A former football standout in high school, Guyer brings that game’s mentality to baseball with an all-out aggressive style on both sides of the ball. He’s got very good speed and his power continues to develop. Guyer got 10 ABs this spring on the big league side, going 1-for-1o with a double. He can play anywhere in the outfield and could very well start the year with Triple-A Durham.
*Bad Guyer pun comes courtesy of Jason Ratliff.
And we’re back.
Due to some technical difficulties, I wasn’t able to keep up my OMG (One More Guy) streak. But we’re back in operational mode for now, so I wanted to get back on board, this time with the Pittsburgh Pirates. Here’s their Top 10 prospects list.
Chase d’Arnaud, SS: The 2008 fourth-round pick out of Pepperdine has been making a fairly steady climb up the Pirates ladder, though his 2010 season, with the all-important jump from A to Double-A, led to some questions about what his ultimate ceiling might be.
d’Arnaud definitely can run — his 33 steals were second in the organization. In his first full season, he had shown an ability to to hit for average (.293) and get on base (.398) across two levels. He even had some extra-base pop, with 47 extra-base hits leading to a solid .454 SLG for a middle infielder. Last year with Altoona, though, he hit .247/.331/.377 and saw his strikeout rate go up.
Defensively, the brother of Blue jays catching prospect Travis d’Arnaud has the tools to be a good shortstop, with an outstanding arm and the speed to give him above-average range. That being said, he committed 28 errors at short last year and saw some time at second base. The Pirates still think he could be their shortstop of the future and if he can put his tools into play consistently, he has the ability to be just that in 2012. He’ll play shortstop for Triple-A Indianapolis this season.
Hey guys —
As most of you have realized, all the blogs have been undergoing a software switch to WordPress. It’s something I’m told will be a good thing and I do trust that it will be. I haven’t been sure mine was ready to go yet, but thought I’d give it a quick test drive to see if I was operational.
Once I’m sure, I’ll get back to finishing off those OMGs (One More Guys) for the remaining organizations.
Here’s the Red Sox’s Top 10 prospect list. And now, OMG (One More Guy) from their system:
Bryce Brentz, OF: Taken in last June’s Draft in the supplemental first round (No. 36 overall), Brentz’s name was mentioned frequently in discussions about best college bats available in the class.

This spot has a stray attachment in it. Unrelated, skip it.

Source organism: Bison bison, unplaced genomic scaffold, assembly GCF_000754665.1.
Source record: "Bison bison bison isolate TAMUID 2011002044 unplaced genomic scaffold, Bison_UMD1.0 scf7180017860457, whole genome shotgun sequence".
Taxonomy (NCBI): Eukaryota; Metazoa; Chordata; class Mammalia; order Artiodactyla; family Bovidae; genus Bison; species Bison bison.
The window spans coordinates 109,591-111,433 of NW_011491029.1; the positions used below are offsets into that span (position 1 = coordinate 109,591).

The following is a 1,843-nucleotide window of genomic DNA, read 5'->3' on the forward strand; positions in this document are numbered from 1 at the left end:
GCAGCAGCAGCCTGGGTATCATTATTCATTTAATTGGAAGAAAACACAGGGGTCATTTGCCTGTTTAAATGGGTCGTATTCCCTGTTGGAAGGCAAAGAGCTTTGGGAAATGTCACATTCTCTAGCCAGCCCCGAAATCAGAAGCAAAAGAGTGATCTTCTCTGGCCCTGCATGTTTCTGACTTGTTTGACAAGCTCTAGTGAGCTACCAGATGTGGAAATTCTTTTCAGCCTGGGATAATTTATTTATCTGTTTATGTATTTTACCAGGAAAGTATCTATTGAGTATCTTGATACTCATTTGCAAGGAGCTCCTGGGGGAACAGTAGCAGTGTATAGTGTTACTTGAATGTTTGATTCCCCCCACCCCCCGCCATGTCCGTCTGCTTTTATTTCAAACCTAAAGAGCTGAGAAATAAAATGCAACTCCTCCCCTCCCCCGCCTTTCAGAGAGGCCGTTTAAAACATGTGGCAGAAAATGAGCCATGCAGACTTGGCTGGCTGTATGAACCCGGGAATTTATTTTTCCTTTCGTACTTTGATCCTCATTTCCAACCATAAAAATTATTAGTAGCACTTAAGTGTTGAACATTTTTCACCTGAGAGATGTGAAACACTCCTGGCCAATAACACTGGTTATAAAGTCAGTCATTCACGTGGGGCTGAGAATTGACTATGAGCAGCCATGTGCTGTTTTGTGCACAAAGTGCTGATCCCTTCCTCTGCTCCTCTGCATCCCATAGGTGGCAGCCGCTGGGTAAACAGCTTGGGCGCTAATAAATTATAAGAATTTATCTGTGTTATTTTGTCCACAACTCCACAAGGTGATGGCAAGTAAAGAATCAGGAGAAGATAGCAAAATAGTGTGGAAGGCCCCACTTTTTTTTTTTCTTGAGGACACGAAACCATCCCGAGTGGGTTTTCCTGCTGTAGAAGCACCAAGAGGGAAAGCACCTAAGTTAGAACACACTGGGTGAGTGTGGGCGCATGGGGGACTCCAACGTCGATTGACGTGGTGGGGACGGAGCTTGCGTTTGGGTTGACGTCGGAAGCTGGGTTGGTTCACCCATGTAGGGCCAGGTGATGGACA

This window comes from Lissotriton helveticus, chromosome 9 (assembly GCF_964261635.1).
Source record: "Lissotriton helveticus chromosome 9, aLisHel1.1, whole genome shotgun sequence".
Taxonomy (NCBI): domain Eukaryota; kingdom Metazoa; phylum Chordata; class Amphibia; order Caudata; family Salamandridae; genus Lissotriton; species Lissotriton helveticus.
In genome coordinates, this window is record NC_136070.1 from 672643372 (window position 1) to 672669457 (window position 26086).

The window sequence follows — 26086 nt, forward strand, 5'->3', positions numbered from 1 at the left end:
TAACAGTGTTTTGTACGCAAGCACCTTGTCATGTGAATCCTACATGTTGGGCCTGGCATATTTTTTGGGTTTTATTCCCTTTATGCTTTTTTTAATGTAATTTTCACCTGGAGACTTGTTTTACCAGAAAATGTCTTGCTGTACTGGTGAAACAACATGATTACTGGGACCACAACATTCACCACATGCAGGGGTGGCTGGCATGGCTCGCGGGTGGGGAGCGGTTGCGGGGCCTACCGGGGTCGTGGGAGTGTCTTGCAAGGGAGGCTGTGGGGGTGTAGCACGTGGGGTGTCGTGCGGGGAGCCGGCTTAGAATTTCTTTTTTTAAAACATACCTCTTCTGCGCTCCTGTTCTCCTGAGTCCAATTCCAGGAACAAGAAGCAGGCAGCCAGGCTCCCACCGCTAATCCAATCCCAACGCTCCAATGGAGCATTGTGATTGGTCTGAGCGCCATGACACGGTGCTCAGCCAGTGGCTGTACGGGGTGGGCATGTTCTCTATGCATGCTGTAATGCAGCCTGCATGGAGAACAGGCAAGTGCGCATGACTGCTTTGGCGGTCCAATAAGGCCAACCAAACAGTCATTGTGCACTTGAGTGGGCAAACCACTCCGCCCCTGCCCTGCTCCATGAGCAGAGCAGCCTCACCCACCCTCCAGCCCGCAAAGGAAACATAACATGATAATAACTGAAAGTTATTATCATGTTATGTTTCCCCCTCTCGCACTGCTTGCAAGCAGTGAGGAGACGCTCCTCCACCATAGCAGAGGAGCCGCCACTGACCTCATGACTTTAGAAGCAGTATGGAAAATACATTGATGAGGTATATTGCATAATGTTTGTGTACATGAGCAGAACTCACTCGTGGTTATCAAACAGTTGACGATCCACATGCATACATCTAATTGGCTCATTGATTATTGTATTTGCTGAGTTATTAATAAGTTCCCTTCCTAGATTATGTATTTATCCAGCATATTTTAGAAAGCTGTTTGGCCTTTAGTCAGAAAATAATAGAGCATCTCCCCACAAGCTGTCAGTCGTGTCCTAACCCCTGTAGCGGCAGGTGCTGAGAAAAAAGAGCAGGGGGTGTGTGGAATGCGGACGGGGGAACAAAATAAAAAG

Brentz has a considerable amount of raw power. He doesn’t have the biggest frame you’ll see, but he’s compact and strong and has the potential to hit the ball out to all fields. As a former pitcher, the Middle Tennessee State product has an above-average to plus arm from the outfield. While he’s not a burner, he runs fairly well and profiles as a pretty athletic right fielder.
There is some swing and miss to his game and, in all likelihood, he’s always going to strike out some. But don’t look at his pro debut last summer (.198/.259/.340 with 76 strikeouts in 69 games) as any true indication of what kind of player he will be. There is no question he needed some help with his swing and approach, something he’s worked on at instructs and will continue to work on. It will be interesting to see what kind of progress he makes during his full-season debut in 2011.
Here’s the Minnesota Twins’ Top 10 prospects, meaning it’s time for OMG (One More Guy) from their system:
Angel Morales, OF: The third-round draft pick out of the Puerto Rican Baseball Academy in 2007 continued to make his slow climb up the Twins’ ladder in 2010, showing both his considerable tools as well as what he still needs to work on.
It’s been one step at a time for the now-21-year-old outfielder, sometimes having to hit a step twice. He made it to full-season ball in his third summer as a pro, then began last year back in Beloit. He showed progress there to earn a promotion to Ft. Myers, where he was just so-so.
When everything is going right for Morales, he’s got a very interesting power-speed combination. He doesn’t always tap into his raw power, with his career high in homers (15) actually coming when he was with short-season Elizabethton back in 2008. His 29 steals last year were a career high. Defensively, he’s not a great center fielder, but he’s got enough arm for a corner and if the power comes, he could profile well in right.